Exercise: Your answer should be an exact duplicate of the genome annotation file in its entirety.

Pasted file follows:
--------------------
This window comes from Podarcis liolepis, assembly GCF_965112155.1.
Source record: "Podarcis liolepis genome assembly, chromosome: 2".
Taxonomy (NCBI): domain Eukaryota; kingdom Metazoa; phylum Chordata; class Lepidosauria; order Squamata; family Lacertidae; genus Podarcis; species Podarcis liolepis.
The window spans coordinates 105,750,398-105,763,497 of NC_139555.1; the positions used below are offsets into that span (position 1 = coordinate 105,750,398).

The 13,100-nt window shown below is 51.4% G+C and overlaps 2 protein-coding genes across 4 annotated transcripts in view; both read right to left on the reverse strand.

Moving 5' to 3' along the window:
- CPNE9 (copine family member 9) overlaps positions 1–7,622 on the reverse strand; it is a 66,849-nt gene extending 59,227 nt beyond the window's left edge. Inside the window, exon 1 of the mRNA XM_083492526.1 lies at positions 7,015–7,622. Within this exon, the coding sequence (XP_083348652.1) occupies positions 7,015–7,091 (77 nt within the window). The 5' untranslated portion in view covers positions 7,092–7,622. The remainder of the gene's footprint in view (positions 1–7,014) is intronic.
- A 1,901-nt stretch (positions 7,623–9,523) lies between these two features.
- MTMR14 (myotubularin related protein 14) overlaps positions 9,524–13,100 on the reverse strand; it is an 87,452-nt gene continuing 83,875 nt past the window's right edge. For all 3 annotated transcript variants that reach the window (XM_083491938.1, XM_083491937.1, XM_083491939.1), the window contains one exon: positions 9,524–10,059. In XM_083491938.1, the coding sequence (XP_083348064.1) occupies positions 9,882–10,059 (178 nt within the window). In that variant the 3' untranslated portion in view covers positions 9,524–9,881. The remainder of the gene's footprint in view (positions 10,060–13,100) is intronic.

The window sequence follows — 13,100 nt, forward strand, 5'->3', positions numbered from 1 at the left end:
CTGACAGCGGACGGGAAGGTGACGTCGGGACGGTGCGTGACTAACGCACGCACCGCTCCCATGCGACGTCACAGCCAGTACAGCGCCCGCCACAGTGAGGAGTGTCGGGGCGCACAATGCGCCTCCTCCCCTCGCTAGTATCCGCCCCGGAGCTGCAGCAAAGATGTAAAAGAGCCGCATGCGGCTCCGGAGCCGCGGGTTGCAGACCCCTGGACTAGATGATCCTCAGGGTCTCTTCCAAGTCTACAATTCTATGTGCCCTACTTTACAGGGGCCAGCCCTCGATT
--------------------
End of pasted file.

This window comes from Podarcis liolepis, assembly GCF_965112155.1.
Source record: "Podarcis liolepis genome assembly, chromosome: 2".
Taxonomy (NCBI): domain Eukaryota; kingdom Metazoa; phylum Chordata; class Lepidosauria; order Squamata; family Lacertidae; genus Podarcis; species Podarcis liolepis.
The window spans coordinates 105,750,398-105,763,497 of NC_139555.1; the positions used below are offsets into that span (position 1 = coordinate 105,750,398).

The 13,100-nt window shown below is 51.4% G+C and overlaps 2 protein-coding genes across 4 annotated transcripts in view; both read right to left on the reverse strand.

Moving 5' to 3' along the window:
- CPNE9 (copine family member 9) overlaps positions 1–7,622 on the reverse strand; it is a 66,849-nt gene extending 59,227 nt beyond the window's left edge. Inside the window, exon 1 of the mRNA XM_083492526.1 lies at positions 7,015–7,622. Within this exon, the coding sequence (XP_083348652.1) occupies positions 7,015–7,091 (77 nt within the window). The 5' untranslated portion in view covers positions 7,092–7,622. The remainder of the gene's footprint in view (positions 1–7,014) is intronic.
- A 1,901-nt stretch (positions 7,623–9,523) lies between these two features.
- MTMR14 (myotubularin related protein 14) overlaps positions 9,524–13,100 on the reverse strand; it is an 87,452-nt gene continuing 83,875 nt past the window's right edge. For all 3 annotated transcript variants that reach the window (XM_083491938.1, XM_083491937.1, XM_083491939.1), the window contains one exon: positions 9,524–10,059. In XM_083491938.1, the coding sequence (XP_083348064.1) occupies positions 9,882–10,059 (178 nt within the window). In that variant the 3' untranslated portion in view covers positions 9,524–9,881. The remainder of the gene's footprint in view (positions 10,060–13,100) is intronic.

The window sequence follows — 13,100 nt, forward strand, 5'->3', positions numbered from 1 at the left end:
CTGACAGCGGACGGGAAGGTGACGTCGGGACGGTGCGTGACTAACGCACGCACCGCTCCCATGCGACGTCACAGCCAGTACAGCGCCCGCCACAGTGAGGAGTGTCGGGGCGCACAATGCGCCTCCTCCCCTCGCTAGTATCCGCCCCGGAGCTGCAGCAAAGATGTAAAAGAGCCGCATGCGGCTCCGGAGCCGCGGGTTGCAGACCCCTGGACTAGATGATCCTCAGGGTCTCTTCCAAGTCTACAATTCTATGTGCCCTACTTTACAGGGGCCAGCCCTCGATT